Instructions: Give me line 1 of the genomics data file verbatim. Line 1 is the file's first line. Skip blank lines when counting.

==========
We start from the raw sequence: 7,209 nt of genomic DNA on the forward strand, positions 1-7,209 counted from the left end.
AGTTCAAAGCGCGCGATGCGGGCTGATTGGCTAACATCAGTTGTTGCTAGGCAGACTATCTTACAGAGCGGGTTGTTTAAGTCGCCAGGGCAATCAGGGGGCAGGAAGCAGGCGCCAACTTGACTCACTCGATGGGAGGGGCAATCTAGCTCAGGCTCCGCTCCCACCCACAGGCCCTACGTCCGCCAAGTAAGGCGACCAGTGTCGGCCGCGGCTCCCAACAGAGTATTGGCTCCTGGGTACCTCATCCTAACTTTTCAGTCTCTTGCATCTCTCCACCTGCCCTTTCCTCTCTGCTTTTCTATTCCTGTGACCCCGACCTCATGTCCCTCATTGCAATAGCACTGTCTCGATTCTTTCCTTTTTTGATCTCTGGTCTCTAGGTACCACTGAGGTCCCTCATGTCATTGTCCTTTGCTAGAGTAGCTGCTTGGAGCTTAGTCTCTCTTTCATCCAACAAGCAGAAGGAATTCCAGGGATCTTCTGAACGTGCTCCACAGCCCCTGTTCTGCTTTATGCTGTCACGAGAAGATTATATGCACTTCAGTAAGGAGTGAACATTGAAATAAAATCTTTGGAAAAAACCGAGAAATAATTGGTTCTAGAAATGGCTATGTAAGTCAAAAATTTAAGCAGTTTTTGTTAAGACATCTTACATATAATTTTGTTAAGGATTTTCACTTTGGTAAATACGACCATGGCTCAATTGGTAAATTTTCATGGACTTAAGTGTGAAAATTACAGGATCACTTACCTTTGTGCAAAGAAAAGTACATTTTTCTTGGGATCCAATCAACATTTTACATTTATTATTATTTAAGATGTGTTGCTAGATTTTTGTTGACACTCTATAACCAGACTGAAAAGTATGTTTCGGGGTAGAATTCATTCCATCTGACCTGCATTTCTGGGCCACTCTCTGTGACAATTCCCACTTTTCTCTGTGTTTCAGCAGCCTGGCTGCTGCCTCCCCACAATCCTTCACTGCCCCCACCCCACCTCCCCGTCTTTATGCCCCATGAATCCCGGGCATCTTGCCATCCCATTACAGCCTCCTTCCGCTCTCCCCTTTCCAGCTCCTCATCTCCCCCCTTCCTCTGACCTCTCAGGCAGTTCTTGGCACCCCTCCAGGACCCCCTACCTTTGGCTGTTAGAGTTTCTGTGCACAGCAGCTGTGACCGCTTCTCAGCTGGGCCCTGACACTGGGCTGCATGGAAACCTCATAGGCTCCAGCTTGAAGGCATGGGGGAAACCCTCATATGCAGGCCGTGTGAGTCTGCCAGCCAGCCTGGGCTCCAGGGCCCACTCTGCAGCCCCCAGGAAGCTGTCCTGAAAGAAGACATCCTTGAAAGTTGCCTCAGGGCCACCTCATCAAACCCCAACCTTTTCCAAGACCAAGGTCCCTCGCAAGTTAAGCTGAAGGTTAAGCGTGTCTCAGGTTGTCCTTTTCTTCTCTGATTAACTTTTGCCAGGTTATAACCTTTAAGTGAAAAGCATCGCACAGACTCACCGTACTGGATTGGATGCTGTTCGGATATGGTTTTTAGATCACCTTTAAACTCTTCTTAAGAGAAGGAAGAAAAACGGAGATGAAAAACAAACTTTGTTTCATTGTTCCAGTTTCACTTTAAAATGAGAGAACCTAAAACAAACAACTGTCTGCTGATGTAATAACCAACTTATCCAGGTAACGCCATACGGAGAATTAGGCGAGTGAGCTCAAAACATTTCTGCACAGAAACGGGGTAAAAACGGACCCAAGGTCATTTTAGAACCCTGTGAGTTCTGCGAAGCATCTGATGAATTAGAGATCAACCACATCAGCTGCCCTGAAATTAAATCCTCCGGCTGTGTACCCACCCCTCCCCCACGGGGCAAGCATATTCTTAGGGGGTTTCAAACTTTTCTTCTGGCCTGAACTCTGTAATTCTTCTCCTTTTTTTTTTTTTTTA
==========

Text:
We start from the raw sequence: 7,209 nt of genomic DNA on the forward strand, positions 1-7,209 counted from the left end.